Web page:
As we pass the one-year mark of the coronavirus pandemic, we are still finding ourselves…
Grief is forever. It doesn’t go away. It may change over time, but it always stays with you. Take a moment and remember your very first memory of grief…
Rick’s Place, located at Post Office Park in Wilbraham, MA, offers grieving young people and their families a place to remember their loved ones and avoid the sense of isolation that loss can produce.
PV Team Members Kelly Haber and Karen Nogueira recently visited Rick’s Place for volunteer training. Although they were nervous with anticipation, they immediately felt welcomed by the warm and comforting hospitality of the Rick’s Place staff. They joined a small group of peer volunteers from all walks of life.
One of the most moving activities the volunteers participated in was the partner grief exercise. Each person was asked to sit across from a partner and recall their first memory of grief. The partners were instructed to listen to the other person’s story without interruption.
“It was a very emotional experience sharing something that you don’t talk about often,” says Kelly. “And then to sit in silence while the person across from you shares their story of loss, that was even more challenging.”
The exercise revealed many lessons about grief support. It’s often our immediate inclination to say, “I’m sorry,” when a person starts to talk about loss, but that’s not always the best way to offer comfort. Volunteers learned that many people who are grieving want to be able to share their story of loss. They want to be heard and supported without feeling as if the listener is trying to fix their grief. Grief is not an illness; it is a natural and healthy response to death. Over time, those who are supported in their grief begin to integrate the loss into their lives.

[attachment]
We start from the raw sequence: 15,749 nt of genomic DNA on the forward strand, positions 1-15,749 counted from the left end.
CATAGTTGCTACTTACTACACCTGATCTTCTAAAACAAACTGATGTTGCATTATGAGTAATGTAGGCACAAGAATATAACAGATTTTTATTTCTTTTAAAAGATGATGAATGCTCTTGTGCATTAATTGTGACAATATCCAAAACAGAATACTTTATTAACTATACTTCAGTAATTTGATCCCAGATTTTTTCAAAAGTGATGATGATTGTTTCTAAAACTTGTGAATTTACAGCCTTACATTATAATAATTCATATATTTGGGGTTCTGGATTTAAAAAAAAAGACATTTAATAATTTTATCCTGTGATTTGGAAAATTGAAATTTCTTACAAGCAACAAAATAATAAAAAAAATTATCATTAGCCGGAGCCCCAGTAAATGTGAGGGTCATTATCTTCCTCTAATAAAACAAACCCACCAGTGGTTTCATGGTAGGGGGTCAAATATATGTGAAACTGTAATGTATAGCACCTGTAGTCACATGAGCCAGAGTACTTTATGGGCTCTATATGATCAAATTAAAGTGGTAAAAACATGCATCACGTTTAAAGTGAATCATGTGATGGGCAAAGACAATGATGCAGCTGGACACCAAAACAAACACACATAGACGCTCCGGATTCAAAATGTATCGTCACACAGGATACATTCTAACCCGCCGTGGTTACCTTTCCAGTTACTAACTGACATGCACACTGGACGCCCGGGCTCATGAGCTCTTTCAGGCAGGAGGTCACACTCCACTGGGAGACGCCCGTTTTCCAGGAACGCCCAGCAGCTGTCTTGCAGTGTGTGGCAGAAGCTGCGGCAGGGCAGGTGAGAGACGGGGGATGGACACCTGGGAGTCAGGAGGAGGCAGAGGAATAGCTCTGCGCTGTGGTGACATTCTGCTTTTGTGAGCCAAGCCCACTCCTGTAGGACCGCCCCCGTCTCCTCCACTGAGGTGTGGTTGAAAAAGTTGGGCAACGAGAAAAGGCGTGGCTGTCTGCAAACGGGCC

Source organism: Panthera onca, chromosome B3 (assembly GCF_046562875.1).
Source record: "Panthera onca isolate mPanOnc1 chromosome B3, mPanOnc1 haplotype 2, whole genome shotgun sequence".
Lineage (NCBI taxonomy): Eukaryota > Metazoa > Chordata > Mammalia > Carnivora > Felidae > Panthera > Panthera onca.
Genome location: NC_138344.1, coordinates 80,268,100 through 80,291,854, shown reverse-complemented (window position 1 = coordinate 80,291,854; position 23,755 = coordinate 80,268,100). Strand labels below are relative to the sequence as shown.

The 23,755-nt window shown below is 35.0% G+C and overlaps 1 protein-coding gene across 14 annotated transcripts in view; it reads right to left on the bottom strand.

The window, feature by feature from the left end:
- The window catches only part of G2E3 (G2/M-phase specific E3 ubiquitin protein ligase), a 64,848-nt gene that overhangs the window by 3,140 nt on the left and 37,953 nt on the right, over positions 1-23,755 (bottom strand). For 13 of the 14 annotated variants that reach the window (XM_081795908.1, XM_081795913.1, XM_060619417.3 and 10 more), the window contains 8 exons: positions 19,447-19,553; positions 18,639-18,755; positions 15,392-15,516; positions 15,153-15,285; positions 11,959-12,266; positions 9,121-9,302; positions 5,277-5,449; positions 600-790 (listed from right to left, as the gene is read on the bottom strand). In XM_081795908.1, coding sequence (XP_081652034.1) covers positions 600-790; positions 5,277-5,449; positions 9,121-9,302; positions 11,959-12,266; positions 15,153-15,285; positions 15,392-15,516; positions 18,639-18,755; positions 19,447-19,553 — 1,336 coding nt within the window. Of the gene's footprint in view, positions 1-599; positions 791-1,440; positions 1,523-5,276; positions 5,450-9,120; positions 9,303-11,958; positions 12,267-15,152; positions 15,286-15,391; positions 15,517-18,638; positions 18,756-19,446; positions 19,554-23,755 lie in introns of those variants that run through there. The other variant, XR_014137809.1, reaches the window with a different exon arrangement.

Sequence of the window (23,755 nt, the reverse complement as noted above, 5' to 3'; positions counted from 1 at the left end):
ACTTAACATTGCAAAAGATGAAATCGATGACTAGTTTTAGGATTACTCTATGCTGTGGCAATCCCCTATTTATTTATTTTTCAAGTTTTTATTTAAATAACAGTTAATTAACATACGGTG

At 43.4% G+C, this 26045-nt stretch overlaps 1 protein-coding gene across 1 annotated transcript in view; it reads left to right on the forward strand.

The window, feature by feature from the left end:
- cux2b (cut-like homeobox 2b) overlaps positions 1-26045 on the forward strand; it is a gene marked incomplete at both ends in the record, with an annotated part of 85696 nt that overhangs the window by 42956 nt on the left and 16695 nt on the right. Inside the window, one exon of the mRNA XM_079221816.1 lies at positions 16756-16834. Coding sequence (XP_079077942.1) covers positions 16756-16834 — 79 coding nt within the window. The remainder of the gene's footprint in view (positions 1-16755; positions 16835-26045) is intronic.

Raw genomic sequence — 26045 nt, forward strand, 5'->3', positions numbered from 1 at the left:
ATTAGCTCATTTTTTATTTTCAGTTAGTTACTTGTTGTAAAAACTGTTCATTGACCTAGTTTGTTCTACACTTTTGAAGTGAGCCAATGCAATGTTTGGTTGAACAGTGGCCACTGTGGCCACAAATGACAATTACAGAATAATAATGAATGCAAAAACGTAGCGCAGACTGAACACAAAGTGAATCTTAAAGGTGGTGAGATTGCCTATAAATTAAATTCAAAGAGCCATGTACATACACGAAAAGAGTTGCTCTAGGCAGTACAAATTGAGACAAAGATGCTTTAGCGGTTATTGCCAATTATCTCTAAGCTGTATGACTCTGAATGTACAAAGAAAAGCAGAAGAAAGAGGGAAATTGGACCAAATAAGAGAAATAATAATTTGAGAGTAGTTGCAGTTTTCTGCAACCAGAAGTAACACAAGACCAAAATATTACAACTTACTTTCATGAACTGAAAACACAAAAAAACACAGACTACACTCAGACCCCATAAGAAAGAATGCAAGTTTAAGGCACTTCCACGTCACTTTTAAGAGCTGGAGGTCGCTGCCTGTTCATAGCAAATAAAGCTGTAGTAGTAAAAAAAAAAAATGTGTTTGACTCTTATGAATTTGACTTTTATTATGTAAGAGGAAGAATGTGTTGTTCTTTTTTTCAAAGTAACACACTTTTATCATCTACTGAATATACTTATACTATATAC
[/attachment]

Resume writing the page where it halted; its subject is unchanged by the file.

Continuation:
The full-day intensive training covered a lot of material to prepare the volunteers for the challenging conversations they may face when supporting youth navigating through grief. The volunteers were taught suggested language, as well as non-verbal communication skills.
“The training helped me understand that grief is different for every person, particularly children,” says Karen.
The volunteers were taught the different developmental stages of grief relative to every age. Karen and Kelly were surprised to learn that children as young as three years old can begin to verbalize grief. The instruction included real-life videos and different exercises focused on learning the best ways to respond, such as, “I’m here for you if you need someone to listen.” Volunteers were encouraged to recognize that every person reacts differently, and it can be expected that their behavior will evolve over time.
When we asked Kelly and Karen how the volunteer training changed them, they both shared that they went home and hugged their families a little closer. “The experience changed my understanding of grief and how I can better support people in my life who experience loss,” shared Kelly.
“You don’t need first-hand experience to make a difference,” shared Karen. “We aren’t doctors or psychologists, but the volunteer training made us better prepared to support our community in moments of grief.”
While Rick’s Place often sees a lot of tears, it’s not a sad place. Its walls are filled with games, laughter, happy memories, and unlikely friendships. Volunteers can expect to feel comfortable through the collaborative learning process and take away a better understanding of how to support children and families who have experienced unimaginable loss.
To learn more about grief support services for children, teens, and families, please visit RicksPlacema.org. The next volunteer training will be held in the Fall. Email firstname.lastname@example.org for more information.
“The volunteer training was a rewarding experience,” feels Kelly. “It was emotional, life-changing, and made a difference in my life. I’m looking forward to giving back to the families of Rick’s Place.”